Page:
Author Topic: We Want Real Food


We Want Real Food
« on: May 14, 2008 »

We Want Real Food
Why our food is deficient in minerals and nutrients - and what we can do about it
by Graham Harvey

from the book:
Of the more visible players in the drama, earthworms are the stars. Charles Darwin wrote his final book on the subject of earthworms. He showed that the collapse and partial burial of many of the great monumental stones at Stonehenge had been the result of earthworm activity over many centuries.

Britain has twenty-five species, of which ten are common. An earthworm can live for up to five years, ingesting many times its own weight of soil each day. In doing so it creates a network of pores, which improve drainage and soil aeration. Along the walls it secretes calcium-rich mucus, and from time to time it expels casts containing a range of plant nutrients. Plant roots snake their way through these underground channels, making good use of the nutrient-rich deposits so conveniently left for them.

If earthworms are the stars of the larger soil animals, there are many others playing supporting roles. Among them are soil arthropods, including mites, springtails and beetles. This group is important in breaking up organic wastes and starting off the process of nutrient recycling.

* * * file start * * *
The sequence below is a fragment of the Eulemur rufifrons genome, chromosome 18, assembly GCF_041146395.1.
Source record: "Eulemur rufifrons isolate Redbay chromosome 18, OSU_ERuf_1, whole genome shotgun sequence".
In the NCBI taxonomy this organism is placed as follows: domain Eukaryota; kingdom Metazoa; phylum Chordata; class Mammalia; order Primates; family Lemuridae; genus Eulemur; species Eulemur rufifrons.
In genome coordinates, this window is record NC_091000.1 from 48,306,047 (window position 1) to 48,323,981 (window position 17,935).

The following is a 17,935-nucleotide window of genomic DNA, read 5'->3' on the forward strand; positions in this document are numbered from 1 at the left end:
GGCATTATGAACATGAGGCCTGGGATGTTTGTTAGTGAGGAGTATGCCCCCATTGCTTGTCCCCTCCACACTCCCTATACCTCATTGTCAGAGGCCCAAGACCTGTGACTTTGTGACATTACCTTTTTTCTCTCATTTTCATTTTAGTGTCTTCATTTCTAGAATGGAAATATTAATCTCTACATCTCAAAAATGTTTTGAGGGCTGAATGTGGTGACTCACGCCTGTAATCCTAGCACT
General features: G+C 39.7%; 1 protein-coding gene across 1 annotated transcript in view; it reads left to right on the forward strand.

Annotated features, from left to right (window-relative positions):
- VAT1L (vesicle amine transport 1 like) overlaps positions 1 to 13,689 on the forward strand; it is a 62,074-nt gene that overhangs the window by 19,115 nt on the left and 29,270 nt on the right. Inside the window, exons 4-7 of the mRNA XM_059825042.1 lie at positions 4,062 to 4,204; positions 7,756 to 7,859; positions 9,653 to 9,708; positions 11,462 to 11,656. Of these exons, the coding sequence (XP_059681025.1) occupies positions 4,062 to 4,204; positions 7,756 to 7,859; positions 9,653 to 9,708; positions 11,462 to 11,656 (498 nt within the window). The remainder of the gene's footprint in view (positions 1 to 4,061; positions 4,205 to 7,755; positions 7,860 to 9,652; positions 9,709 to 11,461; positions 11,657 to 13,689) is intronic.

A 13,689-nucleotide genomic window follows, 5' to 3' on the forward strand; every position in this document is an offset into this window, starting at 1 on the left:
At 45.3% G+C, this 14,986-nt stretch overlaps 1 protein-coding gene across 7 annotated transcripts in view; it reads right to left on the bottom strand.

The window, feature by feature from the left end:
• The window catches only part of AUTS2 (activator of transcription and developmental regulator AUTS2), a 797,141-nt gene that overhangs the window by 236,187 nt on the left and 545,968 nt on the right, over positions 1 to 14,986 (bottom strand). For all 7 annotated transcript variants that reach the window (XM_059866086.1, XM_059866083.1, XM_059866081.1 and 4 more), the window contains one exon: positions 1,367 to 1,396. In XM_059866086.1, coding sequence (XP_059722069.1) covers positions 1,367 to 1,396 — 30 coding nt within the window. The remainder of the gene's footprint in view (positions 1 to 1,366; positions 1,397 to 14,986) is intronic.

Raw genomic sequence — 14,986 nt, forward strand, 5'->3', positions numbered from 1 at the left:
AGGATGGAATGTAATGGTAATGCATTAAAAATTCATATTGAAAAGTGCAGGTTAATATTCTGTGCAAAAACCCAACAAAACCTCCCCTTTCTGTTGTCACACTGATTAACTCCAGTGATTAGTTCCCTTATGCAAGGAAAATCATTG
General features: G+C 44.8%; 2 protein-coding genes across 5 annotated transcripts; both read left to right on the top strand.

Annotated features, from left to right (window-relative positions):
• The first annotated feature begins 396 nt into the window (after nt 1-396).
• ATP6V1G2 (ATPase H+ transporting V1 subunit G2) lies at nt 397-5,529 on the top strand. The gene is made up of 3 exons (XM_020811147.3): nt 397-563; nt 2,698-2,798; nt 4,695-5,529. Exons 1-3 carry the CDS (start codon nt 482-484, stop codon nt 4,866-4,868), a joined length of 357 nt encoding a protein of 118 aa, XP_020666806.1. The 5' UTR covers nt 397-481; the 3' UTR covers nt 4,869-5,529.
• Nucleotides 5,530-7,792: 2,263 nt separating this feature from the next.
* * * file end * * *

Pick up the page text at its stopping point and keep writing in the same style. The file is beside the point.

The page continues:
For all its savage competition, the soil acts almost as a single organism spread across the land surface of the planet. Within it the ceaseless building up and breaking down of living matter accumulates minerals and locks them in the system to they are not leached away in the groundwater. And it creates humus, the group of long-chain carbon compounds, which links with clay particles to form a fine, crumb structure. In short, it maintains the perfect conditions for terrestrial life.

Down through the ages - with no knowledge of science - farmers have striven to build up the life of their soils. The more active the life of the soil the greater the store of nutrients for crop growth. In a fertile pasture producing meat or milk, there'll be at least twice the weight of 'stock' below ground than there is grazing on the surface vegetation.

In the ancient wisdom of the fields, farmers have always known this. The return of animal and plant wastes as manure and compost was aimed at stimulating the life of the soil. Bacteria and soil fungi need a constant flow of organic material to work on or their numbers will quickly fall. When this happens, nutrients are lost from the system. In extreme cases the structure breaks down.